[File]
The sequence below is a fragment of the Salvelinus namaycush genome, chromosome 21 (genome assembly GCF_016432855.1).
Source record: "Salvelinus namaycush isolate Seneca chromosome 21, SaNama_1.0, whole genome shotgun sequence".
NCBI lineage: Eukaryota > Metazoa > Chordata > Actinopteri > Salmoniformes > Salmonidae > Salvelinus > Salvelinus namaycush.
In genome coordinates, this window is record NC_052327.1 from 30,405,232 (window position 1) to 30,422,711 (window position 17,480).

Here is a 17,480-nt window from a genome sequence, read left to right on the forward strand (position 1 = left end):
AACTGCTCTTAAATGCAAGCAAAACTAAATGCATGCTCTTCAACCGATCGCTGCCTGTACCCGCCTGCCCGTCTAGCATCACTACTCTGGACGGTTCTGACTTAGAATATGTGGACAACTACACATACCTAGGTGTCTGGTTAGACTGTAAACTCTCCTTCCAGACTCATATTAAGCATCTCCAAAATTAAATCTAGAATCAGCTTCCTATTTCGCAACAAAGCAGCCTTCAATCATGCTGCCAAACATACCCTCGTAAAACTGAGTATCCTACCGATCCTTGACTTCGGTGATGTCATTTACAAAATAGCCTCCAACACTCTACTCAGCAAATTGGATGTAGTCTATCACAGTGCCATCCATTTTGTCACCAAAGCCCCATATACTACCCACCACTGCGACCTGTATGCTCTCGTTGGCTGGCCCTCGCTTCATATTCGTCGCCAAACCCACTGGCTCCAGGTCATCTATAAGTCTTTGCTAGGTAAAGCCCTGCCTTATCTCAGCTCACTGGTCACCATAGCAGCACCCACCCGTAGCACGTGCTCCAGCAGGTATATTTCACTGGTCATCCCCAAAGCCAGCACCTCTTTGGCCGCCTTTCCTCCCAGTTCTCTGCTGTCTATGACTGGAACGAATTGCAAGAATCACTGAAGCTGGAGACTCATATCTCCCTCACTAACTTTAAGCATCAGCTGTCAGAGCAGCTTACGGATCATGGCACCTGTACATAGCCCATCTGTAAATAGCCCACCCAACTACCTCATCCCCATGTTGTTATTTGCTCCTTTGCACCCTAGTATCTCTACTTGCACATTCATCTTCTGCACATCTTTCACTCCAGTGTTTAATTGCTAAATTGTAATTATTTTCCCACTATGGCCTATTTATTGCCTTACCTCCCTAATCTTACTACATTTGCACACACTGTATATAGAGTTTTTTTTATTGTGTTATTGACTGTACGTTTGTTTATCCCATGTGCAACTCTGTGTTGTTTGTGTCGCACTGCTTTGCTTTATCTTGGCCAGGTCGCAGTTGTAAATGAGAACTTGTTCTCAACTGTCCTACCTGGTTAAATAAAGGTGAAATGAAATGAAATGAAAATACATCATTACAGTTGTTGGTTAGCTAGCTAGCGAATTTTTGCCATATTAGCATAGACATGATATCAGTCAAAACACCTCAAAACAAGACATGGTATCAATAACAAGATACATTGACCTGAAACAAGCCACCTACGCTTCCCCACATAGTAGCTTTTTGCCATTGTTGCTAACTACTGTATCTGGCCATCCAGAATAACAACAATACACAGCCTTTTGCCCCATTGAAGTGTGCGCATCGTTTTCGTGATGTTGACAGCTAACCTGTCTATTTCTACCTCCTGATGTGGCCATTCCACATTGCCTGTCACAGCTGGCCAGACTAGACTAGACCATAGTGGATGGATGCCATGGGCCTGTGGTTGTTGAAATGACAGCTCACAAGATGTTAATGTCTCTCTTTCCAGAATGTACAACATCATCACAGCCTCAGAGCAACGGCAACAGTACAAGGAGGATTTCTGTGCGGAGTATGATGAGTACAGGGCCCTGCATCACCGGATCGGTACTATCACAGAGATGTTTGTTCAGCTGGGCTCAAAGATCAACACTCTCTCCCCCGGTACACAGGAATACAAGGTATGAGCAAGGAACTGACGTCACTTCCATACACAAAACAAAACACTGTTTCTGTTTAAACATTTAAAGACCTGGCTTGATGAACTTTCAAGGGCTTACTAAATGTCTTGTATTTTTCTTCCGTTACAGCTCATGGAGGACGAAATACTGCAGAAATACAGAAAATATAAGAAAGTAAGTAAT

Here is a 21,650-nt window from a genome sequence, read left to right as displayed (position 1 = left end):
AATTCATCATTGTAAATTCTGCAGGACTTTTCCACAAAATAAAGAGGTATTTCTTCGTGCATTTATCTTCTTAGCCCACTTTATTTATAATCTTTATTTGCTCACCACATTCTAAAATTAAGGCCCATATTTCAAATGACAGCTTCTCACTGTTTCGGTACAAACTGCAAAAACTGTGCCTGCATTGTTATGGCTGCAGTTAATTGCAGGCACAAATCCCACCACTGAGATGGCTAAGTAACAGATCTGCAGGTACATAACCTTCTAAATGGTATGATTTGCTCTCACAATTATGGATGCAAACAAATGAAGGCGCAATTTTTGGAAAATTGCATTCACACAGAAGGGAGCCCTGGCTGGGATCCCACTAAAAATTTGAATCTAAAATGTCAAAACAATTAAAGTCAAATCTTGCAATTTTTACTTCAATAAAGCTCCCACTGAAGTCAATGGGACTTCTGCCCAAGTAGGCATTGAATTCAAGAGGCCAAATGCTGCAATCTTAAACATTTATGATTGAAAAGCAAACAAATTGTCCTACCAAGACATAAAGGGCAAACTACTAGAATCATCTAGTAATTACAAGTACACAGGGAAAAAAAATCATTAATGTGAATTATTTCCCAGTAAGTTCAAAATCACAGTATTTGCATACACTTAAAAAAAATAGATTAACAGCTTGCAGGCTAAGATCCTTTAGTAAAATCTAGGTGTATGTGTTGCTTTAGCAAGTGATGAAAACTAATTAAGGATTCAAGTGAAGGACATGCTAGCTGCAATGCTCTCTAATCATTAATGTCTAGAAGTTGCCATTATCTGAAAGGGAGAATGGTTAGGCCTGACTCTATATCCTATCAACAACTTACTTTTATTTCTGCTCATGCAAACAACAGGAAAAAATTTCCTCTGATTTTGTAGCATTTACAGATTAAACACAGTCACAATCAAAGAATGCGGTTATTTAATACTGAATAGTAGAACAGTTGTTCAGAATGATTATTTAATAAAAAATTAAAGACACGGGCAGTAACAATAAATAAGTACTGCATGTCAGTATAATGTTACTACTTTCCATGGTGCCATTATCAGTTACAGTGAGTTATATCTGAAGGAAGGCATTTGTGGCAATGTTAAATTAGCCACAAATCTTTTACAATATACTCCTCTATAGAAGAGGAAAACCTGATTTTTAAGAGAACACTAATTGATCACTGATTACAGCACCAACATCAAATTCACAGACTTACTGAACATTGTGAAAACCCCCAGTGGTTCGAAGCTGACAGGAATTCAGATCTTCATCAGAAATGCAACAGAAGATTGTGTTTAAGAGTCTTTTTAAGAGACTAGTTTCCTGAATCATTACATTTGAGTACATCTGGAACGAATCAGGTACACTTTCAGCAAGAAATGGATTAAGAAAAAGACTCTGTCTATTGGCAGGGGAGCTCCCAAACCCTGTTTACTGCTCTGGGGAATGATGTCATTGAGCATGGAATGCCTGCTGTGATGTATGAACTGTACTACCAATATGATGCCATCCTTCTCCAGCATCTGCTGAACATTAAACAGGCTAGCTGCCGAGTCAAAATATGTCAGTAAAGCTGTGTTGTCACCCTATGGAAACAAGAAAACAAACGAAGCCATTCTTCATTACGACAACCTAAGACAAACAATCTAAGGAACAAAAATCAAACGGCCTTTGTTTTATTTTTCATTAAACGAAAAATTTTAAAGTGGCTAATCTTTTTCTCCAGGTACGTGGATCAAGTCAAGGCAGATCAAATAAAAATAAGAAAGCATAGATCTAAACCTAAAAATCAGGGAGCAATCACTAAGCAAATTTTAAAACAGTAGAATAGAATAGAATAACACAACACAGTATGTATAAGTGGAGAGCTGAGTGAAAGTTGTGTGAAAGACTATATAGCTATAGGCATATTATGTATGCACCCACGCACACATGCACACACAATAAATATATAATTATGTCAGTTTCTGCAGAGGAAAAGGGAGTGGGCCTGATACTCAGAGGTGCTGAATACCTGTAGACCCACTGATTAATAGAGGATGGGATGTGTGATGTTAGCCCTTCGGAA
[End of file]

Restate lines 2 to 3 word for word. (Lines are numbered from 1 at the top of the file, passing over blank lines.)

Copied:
Source record: "Salvelinus namaycush isolate Seneca chromosome 21, SaNama_1.0, whole genome shotgun sequence".
NCBI lineage: Eukaryota > Metazoa > Chordata > Actinopteri > Salmoniformes > Salmonidae > Salvelinus > Salvelinus namaycush.